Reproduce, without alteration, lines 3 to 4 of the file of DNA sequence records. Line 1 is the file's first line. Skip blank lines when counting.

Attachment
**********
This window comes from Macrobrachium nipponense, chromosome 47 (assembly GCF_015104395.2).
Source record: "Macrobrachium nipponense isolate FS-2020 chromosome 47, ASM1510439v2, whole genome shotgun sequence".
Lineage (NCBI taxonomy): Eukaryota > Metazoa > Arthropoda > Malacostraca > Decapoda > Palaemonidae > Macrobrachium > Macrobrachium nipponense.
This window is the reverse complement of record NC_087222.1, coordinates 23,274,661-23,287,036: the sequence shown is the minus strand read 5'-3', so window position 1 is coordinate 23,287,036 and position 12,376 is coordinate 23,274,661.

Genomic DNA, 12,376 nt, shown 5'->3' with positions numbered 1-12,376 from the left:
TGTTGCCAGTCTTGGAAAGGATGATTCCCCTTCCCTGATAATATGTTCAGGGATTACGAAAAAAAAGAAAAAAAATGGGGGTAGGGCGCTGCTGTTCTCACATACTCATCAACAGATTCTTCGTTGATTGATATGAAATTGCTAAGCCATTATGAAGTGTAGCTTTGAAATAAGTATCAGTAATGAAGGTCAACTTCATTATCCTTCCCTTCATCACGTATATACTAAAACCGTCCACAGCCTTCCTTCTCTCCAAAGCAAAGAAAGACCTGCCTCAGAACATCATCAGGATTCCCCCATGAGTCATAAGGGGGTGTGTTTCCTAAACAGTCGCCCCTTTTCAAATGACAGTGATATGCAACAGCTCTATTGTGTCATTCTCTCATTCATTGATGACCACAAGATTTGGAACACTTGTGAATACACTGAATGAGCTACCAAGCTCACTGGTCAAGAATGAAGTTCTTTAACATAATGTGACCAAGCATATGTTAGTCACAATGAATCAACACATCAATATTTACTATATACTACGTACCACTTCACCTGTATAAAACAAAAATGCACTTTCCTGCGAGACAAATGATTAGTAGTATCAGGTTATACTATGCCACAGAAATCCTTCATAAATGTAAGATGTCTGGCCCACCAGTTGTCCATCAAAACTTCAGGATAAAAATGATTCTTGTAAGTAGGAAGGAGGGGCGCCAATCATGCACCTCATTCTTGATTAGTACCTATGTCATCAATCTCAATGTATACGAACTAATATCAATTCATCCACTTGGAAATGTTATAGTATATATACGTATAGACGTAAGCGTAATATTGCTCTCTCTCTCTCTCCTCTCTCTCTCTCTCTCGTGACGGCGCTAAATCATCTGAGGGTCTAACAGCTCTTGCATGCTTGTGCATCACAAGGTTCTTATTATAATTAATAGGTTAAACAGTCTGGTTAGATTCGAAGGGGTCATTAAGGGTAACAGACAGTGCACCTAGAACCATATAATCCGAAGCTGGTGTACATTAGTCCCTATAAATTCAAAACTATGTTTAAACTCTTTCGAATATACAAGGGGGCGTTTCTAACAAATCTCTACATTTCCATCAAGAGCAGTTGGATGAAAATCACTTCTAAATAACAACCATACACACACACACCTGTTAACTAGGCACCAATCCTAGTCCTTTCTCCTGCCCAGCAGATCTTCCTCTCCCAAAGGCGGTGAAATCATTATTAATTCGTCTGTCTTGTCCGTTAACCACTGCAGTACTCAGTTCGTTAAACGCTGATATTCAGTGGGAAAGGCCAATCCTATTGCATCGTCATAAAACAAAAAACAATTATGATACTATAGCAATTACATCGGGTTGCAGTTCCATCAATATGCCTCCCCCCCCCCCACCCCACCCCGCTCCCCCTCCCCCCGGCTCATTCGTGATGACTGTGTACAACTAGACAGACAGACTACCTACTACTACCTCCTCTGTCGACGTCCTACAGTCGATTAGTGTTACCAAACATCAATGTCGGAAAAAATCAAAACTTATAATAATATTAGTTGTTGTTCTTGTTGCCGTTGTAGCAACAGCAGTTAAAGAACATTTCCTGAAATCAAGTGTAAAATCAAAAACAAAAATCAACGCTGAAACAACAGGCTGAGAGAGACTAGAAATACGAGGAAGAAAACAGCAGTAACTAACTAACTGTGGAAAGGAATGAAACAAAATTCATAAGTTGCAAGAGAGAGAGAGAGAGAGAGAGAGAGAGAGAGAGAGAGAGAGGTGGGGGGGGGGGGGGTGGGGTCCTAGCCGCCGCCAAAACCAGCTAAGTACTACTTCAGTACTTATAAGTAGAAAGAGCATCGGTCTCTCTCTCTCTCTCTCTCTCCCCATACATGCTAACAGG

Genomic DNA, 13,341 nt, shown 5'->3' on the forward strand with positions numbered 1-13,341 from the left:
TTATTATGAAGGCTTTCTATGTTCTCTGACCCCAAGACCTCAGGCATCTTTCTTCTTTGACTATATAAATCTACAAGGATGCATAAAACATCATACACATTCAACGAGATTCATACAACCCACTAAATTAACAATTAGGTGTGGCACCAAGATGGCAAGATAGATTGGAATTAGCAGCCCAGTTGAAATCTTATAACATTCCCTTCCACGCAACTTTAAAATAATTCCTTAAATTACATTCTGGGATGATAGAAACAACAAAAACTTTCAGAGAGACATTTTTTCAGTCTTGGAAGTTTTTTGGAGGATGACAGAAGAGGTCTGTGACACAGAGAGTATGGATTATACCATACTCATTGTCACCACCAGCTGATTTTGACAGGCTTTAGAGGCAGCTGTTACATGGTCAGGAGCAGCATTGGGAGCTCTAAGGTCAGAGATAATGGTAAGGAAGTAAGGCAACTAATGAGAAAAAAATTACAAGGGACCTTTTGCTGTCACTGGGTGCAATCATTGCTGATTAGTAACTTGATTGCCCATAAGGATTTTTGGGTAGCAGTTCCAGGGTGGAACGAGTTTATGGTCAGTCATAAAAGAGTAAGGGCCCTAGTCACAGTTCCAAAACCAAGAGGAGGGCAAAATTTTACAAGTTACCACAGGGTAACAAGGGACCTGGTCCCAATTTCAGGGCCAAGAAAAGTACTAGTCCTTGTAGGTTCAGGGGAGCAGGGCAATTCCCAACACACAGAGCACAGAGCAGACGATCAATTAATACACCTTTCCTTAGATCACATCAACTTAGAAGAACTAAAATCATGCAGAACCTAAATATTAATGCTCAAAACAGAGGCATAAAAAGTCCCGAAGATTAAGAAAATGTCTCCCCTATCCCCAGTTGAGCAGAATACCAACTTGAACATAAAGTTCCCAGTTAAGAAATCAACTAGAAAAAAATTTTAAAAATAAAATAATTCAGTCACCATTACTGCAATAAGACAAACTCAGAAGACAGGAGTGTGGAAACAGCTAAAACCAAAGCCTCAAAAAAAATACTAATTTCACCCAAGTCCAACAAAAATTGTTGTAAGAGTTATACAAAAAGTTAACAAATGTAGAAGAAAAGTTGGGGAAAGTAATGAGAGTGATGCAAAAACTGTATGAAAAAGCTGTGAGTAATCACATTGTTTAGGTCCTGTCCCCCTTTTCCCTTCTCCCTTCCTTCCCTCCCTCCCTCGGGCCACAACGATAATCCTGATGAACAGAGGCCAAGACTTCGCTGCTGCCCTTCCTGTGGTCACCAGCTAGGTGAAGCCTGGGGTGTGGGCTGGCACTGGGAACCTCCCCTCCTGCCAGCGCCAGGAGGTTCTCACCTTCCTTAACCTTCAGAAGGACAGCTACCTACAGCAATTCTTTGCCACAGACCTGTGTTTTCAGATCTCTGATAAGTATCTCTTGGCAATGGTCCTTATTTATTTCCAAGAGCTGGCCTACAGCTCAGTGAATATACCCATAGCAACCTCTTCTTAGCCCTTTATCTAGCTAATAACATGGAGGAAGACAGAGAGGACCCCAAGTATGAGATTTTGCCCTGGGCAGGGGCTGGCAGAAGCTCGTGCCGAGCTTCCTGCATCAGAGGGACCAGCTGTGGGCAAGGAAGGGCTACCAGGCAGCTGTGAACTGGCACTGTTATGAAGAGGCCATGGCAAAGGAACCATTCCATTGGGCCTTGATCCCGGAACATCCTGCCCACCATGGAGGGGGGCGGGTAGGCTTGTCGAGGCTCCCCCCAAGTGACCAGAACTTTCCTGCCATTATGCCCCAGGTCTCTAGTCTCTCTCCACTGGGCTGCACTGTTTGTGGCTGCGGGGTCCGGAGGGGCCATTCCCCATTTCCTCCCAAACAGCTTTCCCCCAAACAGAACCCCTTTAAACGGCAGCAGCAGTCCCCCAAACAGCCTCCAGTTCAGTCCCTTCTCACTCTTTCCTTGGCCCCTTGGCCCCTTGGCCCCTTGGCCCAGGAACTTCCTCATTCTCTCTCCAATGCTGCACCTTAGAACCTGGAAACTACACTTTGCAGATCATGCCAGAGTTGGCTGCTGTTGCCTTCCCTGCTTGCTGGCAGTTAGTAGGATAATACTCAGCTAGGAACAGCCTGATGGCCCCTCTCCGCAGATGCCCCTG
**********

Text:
Lineage (NCBI taxonomy): Eukaryota > Metazoa > Arthropoda > Malacostraca > Decapoda > Palaemonidae > Macrobrachium > Macrobrachium nipponense.
This window is the reverse complement of record NC_087222.1, coordinates 23,274,661-23,287,036: the sequence shown is the minus strand read 5'-3', so window position 1 is coordinate 23,287,036 and position 12,376 is coordinate 23,274,661.